Beds and bathrooms: Pitt starts gender-neutral push

Emily Hower / Layout Editor

Emily Hower / Layout Editor

This fall, Pitt is welcoming students, faculty and staff to use any restroom on campus that they desire, corresponding to their gender identity. Next fall, Pitt will open Ruskin Hall as the first gender-neutral dorm on campus.

In an interview with The Pitt News, the University said Ruskin Hall will accommodate all students, regardless of gender identity, beginning in the fall 2016 semester. Students of different genders and different gender identities can share suites as long as all individuals agree to the accommodations. Without a press release or formal announcement, Pitt began encouraging students, faculty and staff last week to use the restroom facilities of whatever gender they identify with anywhere on campus, regardless of the sex specified on their birth certificate. Agender students, who do not identify with a particular gender, may use whichever bathroom they feel comfortable using, Pitt spokesperson Ken Service said.

“[The changes] came from talking to our students and our staff to better understand what their needs are,”

Kenyon Bonner, interim vice provost and dean of students, said. “We’ve been focusing on this for quite a while.”

The change in restroom practice is University-wide, meaning the practice is also effective on Pitt’s branch campuses. Pitt will only introduce gender-neutral housing at its Oakland campus, leaving branch campuses to respond to gender-neutral housing requests on a case-by-case basis, Service said.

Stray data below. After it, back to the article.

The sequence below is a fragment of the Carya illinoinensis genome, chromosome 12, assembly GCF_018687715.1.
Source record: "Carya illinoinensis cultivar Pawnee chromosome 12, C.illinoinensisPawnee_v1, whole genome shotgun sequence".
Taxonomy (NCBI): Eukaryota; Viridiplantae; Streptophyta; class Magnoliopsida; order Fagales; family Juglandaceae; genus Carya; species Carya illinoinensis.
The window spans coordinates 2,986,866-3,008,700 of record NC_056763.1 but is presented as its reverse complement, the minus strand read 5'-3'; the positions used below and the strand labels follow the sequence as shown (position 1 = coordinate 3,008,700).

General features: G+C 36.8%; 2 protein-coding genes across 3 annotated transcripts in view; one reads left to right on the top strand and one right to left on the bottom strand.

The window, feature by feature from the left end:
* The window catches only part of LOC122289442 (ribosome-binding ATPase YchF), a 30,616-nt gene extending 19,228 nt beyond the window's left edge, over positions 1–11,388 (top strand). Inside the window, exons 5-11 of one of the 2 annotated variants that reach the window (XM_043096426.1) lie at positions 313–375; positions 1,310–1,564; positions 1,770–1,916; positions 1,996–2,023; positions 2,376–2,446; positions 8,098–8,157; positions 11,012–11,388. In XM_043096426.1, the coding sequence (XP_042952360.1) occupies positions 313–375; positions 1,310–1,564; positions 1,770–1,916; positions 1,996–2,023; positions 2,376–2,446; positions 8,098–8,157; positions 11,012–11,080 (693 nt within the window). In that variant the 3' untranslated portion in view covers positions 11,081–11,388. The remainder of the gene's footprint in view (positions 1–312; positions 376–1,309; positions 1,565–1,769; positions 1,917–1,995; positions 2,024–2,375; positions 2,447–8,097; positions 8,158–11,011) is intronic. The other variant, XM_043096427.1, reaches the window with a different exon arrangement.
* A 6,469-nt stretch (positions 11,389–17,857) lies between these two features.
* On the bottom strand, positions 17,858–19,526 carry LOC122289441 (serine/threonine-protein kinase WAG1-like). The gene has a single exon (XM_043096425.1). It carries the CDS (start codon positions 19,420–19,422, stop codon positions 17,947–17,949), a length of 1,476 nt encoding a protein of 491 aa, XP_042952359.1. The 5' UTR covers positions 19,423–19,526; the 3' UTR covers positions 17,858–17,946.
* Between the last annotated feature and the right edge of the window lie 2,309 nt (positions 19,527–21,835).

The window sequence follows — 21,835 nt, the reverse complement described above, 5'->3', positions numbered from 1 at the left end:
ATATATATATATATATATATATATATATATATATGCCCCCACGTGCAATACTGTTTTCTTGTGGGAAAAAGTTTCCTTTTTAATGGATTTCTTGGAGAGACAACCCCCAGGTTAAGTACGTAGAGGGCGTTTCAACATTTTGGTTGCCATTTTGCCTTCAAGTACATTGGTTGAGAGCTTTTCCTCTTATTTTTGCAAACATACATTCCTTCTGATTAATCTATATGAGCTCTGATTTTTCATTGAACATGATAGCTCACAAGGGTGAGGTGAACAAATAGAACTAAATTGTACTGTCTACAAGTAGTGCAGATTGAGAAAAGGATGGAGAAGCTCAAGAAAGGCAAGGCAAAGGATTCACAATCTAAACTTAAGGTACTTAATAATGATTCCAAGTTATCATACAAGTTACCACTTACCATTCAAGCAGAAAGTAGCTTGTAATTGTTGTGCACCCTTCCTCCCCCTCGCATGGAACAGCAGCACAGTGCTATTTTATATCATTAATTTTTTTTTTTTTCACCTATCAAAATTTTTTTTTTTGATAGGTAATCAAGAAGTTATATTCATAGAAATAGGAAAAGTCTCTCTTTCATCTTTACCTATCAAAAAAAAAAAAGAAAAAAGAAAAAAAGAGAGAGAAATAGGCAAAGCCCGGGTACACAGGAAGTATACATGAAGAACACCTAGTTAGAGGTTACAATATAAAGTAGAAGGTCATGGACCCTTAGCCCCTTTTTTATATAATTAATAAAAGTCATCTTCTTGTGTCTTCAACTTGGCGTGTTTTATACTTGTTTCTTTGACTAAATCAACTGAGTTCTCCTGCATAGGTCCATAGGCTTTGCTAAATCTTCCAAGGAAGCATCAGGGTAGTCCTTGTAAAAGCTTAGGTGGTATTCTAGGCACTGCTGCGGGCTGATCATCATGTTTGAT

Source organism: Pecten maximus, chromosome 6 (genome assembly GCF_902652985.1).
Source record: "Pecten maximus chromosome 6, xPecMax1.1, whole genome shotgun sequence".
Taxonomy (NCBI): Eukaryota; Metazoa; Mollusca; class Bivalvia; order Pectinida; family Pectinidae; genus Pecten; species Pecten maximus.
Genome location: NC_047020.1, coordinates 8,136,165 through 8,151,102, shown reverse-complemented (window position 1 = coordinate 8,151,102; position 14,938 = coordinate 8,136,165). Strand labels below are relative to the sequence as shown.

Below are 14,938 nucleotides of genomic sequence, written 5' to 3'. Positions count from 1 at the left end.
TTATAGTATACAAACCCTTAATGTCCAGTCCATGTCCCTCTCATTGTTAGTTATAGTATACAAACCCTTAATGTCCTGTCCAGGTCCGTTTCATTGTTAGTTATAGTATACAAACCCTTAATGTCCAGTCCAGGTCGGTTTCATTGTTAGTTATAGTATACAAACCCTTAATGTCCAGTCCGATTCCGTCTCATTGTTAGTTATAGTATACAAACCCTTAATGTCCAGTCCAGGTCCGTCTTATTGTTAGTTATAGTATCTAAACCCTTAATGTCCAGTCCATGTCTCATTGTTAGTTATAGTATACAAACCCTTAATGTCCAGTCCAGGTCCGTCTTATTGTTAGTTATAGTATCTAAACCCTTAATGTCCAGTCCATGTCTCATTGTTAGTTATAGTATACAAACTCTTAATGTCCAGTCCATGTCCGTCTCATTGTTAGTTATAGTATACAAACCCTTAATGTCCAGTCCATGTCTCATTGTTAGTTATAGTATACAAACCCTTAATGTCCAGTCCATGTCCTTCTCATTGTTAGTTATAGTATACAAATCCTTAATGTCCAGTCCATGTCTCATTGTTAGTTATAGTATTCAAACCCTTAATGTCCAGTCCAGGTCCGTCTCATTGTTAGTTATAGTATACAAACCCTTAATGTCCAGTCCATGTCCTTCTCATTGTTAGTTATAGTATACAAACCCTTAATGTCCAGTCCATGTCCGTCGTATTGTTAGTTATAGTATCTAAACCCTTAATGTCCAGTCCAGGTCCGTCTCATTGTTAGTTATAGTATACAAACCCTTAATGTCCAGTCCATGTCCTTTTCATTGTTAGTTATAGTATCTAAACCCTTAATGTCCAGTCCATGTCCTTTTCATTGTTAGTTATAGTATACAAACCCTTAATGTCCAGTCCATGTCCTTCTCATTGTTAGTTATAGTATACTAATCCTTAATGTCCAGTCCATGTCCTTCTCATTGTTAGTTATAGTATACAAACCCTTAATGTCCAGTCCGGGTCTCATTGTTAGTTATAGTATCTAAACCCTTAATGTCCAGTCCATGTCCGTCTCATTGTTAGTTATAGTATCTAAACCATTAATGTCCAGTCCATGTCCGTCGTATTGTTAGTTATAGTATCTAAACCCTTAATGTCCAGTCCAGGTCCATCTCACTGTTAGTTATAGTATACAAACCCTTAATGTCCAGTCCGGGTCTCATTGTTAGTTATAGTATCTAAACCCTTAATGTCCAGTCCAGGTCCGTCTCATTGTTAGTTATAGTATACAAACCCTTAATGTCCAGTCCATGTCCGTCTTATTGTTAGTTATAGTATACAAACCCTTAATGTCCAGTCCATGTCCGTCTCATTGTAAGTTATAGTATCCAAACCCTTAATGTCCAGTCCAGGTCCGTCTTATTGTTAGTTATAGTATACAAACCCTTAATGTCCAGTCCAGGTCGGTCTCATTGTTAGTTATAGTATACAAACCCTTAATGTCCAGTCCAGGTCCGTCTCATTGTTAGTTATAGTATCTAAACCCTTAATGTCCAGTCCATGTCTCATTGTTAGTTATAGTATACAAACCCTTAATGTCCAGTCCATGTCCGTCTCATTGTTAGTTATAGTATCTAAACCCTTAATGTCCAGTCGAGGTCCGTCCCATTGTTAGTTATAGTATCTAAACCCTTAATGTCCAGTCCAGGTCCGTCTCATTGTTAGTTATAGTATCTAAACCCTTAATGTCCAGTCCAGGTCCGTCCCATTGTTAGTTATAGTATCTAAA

Pitt’s decisions to change its restroom policy and introduce gender-neutral housing on campus came from conversations in Pitt’s Student Affairs office between staff and students, such as Pitt’s Rainbow Alliance, a club focused on promoting the interests of the LGBT community, as well as updated Occupational Safety Health Administration recommendations, Service said.

These decisions, Service said, were not a result of the 2012 lawsuit former Pitt Johnstown student Seamus Johnston filed against Pitt Johnstown after it expelled Johnston, a transgender man, for using men’s bathrooms and locker rooms. Pitt’s new restroom practice will not apply to locker rooms, Bonner said.

Pitt’s previous bathroom practice asked faculty, staff and students and their guests to “exercise sound judgment and discretion when accessing and using the restrooms.”

Pitt’s new practice encourages faculty, staff and students and their guests to use any restroom that corresponds to their gender identity, or whichever bathroom they feel most comfortable using.

When asked if Pitt had plans to advertise the changes, Service said the University was letting The Pitt News spread the word.